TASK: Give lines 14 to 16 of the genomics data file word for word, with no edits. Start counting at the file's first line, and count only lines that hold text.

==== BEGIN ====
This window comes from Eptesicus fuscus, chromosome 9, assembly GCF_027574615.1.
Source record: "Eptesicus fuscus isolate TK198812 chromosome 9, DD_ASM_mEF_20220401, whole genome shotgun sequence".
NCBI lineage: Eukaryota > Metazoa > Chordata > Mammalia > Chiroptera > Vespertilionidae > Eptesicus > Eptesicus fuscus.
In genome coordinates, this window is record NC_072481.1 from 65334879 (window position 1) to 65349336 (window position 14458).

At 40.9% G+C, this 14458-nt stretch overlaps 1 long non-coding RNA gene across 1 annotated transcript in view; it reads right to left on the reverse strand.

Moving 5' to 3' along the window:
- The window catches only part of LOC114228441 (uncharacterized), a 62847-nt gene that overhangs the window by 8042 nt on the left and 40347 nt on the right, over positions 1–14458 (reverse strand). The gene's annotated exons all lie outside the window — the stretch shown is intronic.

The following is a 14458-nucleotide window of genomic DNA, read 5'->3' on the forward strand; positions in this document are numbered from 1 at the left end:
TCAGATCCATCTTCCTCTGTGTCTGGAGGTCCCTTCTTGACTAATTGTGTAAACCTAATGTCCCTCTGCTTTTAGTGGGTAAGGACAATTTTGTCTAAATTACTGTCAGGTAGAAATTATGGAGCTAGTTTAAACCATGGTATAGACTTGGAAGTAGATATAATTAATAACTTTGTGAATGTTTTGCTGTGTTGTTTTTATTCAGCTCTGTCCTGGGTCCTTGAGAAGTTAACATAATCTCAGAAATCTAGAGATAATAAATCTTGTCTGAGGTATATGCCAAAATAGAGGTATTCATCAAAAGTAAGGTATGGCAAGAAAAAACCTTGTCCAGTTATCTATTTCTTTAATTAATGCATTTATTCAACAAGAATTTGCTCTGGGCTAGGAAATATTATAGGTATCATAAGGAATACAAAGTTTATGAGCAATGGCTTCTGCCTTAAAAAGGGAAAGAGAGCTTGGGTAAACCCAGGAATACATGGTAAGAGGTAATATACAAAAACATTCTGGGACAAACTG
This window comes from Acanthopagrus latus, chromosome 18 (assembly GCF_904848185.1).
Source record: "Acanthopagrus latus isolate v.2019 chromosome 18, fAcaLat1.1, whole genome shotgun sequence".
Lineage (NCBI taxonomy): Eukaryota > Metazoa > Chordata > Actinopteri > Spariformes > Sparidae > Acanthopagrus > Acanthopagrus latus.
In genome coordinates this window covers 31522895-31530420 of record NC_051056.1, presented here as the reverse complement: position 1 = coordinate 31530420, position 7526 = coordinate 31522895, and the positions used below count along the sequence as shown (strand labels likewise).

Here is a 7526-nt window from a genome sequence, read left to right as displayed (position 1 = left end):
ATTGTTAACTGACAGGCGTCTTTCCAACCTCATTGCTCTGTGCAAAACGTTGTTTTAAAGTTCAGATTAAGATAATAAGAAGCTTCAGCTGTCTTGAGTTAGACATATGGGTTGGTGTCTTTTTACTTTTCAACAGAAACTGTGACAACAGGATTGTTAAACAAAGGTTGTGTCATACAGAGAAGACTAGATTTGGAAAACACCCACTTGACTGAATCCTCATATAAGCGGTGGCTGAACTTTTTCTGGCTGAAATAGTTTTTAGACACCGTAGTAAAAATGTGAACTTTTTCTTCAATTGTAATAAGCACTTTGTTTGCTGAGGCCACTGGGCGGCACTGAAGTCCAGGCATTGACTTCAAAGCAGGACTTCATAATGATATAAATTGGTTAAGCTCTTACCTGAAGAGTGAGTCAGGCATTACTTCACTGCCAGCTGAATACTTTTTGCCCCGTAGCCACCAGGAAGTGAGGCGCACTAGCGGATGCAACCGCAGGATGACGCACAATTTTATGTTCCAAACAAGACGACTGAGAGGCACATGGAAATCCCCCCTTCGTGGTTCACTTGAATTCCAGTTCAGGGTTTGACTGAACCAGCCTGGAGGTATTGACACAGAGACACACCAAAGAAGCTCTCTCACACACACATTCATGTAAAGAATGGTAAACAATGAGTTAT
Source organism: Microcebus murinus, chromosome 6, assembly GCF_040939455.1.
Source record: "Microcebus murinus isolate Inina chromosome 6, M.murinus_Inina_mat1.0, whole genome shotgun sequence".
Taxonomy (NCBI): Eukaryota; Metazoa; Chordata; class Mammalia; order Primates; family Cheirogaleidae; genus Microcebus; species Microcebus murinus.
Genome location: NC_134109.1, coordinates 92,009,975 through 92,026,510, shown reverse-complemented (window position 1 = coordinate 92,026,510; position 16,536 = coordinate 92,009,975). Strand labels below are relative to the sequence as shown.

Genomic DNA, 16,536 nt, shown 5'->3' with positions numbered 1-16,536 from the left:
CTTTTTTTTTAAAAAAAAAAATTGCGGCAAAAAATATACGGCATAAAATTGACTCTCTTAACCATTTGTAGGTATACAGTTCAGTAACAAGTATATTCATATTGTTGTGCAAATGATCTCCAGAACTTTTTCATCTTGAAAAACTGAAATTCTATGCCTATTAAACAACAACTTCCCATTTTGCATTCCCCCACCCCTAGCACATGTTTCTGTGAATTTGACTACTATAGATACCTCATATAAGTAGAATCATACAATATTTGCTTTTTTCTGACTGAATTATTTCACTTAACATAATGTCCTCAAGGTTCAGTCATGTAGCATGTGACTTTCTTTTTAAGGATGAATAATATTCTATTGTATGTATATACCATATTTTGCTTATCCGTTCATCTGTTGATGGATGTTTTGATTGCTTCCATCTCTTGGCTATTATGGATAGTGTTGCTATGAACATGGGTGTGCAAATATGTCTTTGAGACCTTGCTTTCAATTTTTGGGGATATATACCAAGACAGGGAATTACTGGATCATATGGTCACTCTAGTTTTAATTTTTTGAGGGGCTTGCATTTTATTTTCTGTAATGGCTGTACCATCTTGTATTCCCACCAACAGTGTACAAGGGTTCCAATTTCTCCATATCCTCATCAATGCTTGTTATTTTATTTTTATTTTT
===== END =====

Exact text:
Here is a 7526-nt window from a genome sequence, read left to right as displayed (position 1 = left end):
ATTGTTAACTGACAGGCGTCTTTCCAACCTCATTGCTCTGTGCAAAACGTTGTTTTAAAGTTCAGATTAAGATAATAAGAAGCTTCAGCTGTCTTGAGTTAGACATATGGGTTGGTGTCTTTTTACTTTTCAACAGAAACTGTGACAACAGGATTGTTAAACAAAGGTTGTGTCATACAGAGAAGACTAGATTTGGAAAACACCCACTTGACTGAATCCTCATATAAGCGGTGGCTGAACTTTTTCTGGCTGAAATAGTTTTTAGACACCGTAGTAAAAATGTGAACTTTTTCTTCAATTGTAATAAGCACTTTGTTTGCTGAGGCCACTGGGCGGCACTGAAGTCCAGGCATTGACTTCAAAGCAGGACTTCATAATGATATAAATTGGTTAAGCTCTTACCTGAAGAGTGAGTCAGGCATTACTTCACTGCCAGCTGAATACTTTTTGCCCCGTAGCCACCAGGAAGTGAGGCGCACTAGCGGATGCAACCGCAGGATGACGCACAATTTTATGTTCCAAACAAGACGACTGAGAGGCACATGGAAATCCCCCCTTCGTGGTTCACTTGAATTCCAGTTCAGGGTTTGACTGAACCAGCCTGGAGGTATTGACACAGAGACACACCAAAGAAGCTCTCTCACACACACATTCATGTAAAGAATGGTAAACAATGAGTTAT
Source organism: Microcebus murinus, chromosome 6, assembly GCF_040939455.1.